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Magistrate tells Priyamali’s lawyers he cannot gag media



Thico Group owner, her partner, and Sirisumana Thera remanded till Nov. 16

By A.J.A. Abeynayake

Colombo Fort Magistrate Thilina Gamage yesterday (02) remanded the owner of Thico Group of Companies (Pvt.) Ltd., Thilini Priyamali, her business partner Isuru Bandara, and alleged accomplice Ven. Borella Sirisumana Thera, till 16 Nov.

They were arrested for allegedly defrauding businessmen to the tune of three billion rupees.

First, Thilini Priyamali and Isuru Bandara were presented before the Magistrate via Skype. The Magistrate rejected bail applications filed by the defendants.

Then Sirisumana Thera was presented before the Magistrate. Investigators said that the monk had been arrested on Monday and the preliminary inquiries were not over. Future investigations would be hindered if the Thera was granted bail, CID investigators said.

It was revealed that Carom de Silva, a businessman, had visited the monk’s temple with Bandara. During such visits, the monk had pretended to be in a trance and asked the businessman to invest in Priyamali’s company. The businessman sold several lands and vehicles and invested Rs. 750 million, the Court was told. The businessman had been told that his money had been used to buy shares of top Sri Lankan companies. However, the money had not been invested in stocks, the investigators told the Court. De Silva had also donated a number of valuable gifts to the monk, the investigators said.

Chief Inspector Niroshani Hewapathirana told the Court that eight gold-plated brass bars had been found in Bandara’s house. These were used to convince investors that Priyamali was extremely wealthy, she said.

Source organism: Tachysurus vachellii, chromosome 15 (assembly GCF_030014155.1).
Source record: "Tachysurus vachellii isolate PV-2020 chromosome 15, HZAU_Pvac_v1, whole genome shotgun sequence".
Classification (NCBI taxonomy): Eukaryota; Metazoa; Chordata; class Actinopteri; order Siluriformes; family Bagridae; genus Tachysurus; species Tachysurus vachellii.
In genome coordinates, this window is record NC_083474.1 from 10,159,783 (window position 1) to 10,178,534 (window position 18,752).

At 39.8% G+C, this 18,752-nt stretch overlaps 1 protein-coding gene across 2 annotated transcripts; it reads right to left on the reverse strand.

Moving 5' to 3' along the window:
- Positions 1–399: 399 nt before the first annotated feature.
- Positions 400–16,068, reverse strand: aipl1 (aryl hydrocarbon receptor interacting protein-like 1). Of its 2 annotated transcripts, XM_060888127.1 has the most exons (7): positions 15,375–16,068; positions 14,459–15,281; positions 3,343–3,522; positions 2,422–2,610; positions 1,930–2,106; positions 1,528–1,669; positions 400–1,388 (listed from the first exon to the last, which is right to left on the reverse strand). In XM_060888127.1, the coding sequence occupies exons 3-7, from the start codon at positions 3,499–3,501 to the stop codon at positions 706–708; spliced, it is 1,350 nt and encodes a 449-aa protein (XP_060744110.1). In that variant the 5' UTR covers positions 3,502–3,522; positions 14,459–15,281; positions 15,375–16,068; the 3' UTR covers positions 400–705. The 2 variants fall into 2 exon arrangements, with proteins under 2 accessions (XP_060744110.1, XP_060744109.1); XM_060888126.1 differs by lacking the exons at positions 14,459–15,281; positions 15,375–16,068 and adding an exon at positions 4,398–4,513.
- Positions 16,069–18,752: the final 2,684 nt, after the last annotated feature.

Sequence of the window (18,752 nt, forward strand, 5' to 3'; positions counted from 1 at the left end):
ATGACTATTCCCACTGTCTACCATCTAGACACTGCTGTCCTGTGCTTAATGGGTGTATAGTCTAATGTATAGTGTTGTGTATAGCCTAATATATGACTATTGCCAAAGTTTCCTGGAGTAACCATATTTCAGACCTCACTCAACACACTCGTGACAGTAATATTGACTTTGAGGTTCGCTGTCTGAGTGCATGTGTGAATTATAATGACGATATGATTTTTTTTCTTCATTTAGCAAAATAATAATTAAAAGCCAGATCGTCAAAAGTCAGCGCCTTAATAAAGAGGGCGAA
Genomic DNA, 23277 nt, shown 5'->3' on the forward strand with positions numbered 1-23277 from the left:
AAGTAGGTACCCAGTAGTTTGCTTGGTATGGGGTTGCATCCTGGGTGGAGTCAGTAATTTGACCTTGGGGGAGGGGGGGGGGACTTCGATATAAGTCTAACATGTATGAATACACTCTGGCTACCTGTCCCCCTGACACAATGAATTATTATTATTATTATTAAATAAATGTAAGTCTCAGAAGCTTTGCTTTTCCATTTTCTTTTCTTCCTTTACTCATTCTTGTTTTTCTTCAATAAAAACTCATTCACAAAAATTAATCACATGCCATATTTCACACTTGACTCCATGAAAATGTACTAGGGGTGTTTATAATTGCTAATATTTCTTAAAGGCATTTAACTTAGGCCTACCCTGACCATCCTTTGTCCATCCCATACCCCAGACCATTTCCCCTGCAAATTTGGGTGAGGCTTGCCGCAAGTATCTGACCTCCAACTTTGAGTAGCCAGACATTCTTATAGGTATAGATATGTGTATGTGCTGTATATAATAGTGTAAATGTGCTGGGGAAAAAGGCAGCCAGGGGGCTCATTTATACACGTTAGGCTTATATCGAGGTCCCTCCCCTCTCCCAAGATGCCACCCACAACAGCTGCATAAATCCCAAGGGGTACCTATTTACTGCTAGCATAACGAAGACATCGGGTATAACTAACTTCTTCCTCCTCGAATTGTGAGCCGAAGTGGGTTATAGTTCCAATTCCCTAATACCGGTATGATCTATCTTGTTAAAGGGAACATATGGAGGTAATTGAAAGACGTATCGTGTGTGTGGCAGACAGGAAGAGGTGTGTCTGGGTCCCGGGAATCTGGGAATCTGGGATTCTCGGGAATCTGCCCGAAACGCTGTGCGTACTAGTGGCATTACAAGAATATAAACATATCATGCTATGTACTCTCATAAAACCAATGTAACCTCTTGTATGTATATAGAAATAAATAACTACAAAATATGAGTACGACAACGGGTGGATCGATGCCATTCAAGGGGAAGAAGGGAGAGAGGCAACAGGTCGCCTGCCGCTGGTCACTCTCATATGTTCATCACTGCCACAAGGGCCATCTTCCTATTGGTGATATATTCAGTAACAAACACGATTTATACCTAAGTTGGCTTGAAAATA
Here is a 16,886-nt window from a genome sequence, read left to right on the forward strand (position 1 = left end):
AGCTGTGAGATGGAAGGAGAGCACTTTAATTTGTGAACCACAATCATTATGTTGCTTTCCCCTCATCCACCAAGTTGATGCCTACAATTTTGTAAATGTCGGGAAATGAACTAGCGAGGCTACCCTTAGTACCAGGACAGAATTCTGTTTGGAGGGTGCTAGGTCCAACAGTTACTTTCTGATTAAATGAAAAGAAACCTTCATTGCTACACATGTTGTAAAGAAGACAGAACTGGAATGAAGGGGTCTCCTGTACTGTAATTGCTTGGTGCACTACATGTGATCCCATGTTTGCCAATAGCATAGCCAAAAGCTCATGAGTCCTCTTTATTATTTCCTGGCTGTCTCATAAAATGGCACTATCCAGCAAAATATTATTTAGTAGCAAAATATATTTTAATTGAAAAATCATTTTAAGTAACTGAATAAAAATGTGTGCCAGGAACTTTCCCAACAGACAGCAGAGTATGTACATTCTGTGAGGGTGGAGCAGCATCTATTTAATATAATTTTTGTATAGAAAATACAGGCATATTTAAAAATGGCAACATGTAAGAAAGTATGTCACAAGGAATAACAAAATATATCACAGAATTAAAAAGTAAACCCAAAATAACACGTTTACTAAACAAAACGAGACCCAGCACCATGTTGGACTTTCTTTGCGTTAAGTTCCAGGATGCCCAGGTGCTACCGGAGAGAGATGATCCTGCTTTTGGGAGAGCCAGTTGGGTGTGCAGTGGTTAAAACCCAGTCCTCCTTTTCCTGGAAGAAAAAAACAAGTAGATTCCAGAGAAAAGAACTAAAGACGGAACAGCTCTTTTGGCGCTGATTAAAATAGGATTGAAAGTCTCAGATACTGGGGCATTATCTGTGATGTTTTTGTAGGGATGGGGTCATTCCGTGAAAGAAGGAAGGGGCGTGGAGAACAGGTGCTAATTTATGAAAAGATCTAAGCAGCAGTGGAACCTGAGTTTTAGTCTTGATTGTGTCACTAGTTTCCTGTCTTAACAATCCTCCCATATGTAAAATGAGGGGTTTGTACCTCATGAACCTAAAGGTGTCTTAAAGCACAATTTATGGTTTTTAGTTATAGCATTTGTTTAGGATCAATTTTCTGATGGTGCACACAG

CI Hewapathirana told the Court that they had found Rs. 15 million in the possession of Bandara’s mother and she had told the police that the money belonged to Bandara. She also said Bandara had deposited seven million rupees in two private banks and the CID requested the Court to freeze the accounts. The request was granted.

The investigators told the Court that Priyamali had smuggled in a mobile phone to prison and she had made 11 phone calls. Six persons she called had been asked to make statements. However, none of them had visited the CID, the court was told.

Lawyers representing Priyamali told the Court that mainstream media and social media sites were circulating false information about their client and asked him to issue an order preventing the media from doing so.

Magistrate Gamage said that the Court could not instruct the media on what they could and could not publish.


Death threats won’t deter us – EC Chairman




Nimal Punchihewa (Chairman ECSL) picture by PRIYAN DE SILVA
Chairman of the Election Commission of Sri Lanka Nimal Punchihewa told The Island that members of  the election commission won’t be deterred by death threats.
He said that members of the commission  M M Mohamed,  K P P Pathirana and S B Diwarathne have been repeatedly threatened and the police have not been able to apprehend the perpetrators.
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Three people dead after torrential rain in New Zealand




At least three people have died due to flash flodding in Auckland (picture BBC)

BBC reported that at least three people have died and one is missing after New Zealand’s largest city experienced its “wettest day on record” on Friday.

Auckland is said to have received 75% of its usual summer rainfall in just 15 hours.

A local state of emergency was declared as authorities managed evacuations and widespread flooding.

New Zealand’s Prime Minister Chris Hipkins thanked emergency services for their swift response to the disaster.The new prime minister travelled to Auckland, where he also expressed his condolences to the loved ones of those who died in the floods.